“Women should not put us down just because we want a little better for ourselves. It’s not as easy as it looks, too. Being beautiful and looking presentable will open doors for you but you also have to be an intelligent woman to have a man at your beck and call,” Florence explains. “You have to look the part. Don’t wear cheap clothes or perfume and expect him to take you on his yatch,” says Florence. I’m also a hard-working woman and not just expecting a man to come and rescue me from poverty,” she continues.

It would appear that men are always willing to come to the rescue of a damsel-in-distress. Carol narrates how she met a certain local law maker in New York, USA, during a business forum. “We shared a few drinks and I mentioned to him that I needed to buy a few things for a project I was working on back home,” she says. “He asked me how much I needed and I looked him in the eye and said US$3,000 (Sh300,000), which he assured me he would give me the following day… and he did!”

Linda,* now in her mid 30s, says she had a time of her life when she dated Tony, in his 50s, for the two years they were together. “He was an understanding man and told me that if I ever wanted to get married, he would support me,” reveals Linda.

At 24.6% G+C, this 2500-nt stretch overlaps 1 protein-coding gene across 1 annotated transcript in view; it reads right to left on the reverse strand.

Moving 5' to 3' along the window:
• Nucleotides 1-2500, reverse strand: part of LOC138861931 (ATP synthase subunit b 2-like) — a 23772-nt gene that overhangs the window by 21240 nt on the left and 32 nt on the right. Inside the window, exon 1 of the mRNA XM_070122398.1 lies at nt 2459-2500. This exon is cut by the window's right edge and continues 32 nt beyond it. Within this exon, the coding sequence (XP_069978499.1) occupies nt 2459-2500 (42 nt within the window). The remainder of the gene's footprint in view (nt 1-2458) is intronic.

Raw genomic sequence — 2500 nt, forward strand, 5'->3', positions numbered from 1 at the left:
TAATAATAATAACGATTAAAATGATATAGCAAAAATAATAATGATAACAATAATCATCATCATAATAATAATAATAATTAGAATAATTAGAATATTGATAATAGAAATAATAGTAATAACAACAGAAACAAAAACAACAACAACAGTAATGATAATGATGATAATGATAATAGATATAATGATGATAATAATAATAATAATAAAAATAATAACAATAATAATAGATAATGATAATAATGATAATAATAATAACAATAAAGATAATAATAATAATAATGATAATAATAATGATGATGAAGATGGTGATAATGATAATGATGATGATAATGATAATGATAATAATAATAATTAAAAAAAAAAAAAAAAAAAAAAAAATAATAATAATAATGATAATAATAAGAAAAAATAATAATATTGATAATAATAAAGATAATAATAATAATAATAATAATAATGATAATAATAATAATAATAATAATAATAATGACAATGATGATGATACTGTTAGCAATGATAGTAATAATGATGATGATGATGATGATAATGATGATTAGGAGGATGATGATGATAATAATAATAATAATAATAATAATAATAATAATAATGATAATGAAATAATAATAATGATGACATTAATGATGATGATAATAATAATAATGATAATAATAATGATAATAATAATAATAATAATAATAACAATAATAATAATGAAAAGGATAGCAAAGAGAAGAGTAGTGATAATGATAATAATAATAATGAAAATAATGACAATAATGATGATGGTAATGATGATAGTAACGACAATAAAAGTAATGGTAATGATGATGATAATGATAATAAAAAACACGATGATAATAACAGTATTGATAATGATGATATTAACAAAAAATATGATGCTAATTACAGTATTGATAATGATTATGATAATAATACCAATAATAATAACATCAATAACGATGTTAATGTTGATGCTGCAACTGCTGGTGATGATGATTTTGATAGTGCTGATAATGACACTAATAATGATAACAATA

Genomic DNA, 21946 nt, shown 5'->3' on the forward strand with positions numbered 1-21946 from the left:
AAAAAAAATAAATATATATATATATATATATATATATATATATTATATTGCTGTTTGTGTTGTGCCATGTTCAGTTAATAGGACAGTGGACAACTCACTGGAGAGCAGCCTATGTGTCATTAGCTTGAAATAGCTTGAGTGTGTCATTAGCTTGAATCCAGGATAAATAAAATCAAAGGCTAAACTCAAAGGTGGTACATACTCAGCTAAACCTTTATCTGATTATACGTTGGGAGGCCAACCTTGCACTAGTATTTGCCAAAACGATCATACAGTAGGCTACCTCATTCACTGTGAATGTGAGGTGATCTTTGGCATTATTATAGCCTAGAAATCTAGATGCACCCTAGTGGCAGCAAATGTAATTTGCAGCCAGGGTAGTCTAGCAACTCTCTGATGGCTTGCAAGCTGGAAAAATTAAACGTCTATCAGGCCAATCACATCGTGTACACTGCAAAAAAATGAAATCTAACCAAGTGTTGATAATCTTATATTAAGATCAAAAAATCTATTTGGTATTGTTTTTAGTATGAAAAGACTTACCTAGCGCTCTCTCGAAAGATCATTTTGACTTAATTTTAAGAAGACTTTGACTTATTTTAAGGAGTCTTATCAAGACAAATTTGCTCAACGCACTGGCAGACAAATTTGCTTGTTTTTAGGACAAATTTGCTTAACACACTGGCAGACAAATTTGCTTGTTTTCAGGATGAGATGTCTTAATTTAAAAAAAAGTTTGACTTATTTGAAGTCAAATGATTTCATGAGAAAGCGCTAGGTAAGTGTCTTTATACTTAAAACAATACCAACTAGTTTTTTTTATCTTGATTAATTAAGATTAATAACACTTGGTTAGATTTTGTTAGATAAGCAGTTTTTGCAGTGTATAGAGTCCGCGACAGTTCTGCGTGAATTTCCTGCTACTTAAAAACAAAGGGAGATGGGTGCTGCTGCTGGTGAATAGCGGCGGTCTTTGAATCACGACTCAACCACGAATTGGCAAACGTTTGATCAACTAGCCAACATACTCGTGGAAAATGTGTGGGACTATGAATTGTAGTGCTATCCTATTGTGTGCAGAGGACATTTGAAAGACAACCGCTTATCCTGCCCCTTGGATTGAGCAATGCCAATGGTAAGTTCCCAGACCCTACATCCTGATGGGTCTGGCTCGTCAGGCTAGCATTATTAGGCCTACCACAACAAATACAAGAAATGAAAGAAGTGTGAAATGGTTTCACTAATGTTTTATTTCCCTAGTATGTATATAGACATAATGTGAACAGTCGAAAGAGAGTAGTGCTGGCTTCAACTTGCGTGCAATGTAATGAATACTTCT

Having been dumped for an older woman in her previous relationship, Linda was heartbroken and her self-esteem plummeted. “Tony was just what the doctor ordered. He was always available for me, treated me right and helped rebuild my self-esteem,” she confesses. “When his wife discovered about me, I opted out. Tony was such a generous soul that he gave me enough money to settle,” says Linda.

As much as these ladies say their lives have overall improved and it probably would have taken a lifetime to achieve what they have, they maintain they do not do it out of greed but to enhance their lives.

That said, we cannot turn a blind eye to the possible negative outcomes of such relationships, including murder of the young women and we are left wondering whether it really is worth it. Probably the bottom-line is to realise that everything we do has consequences.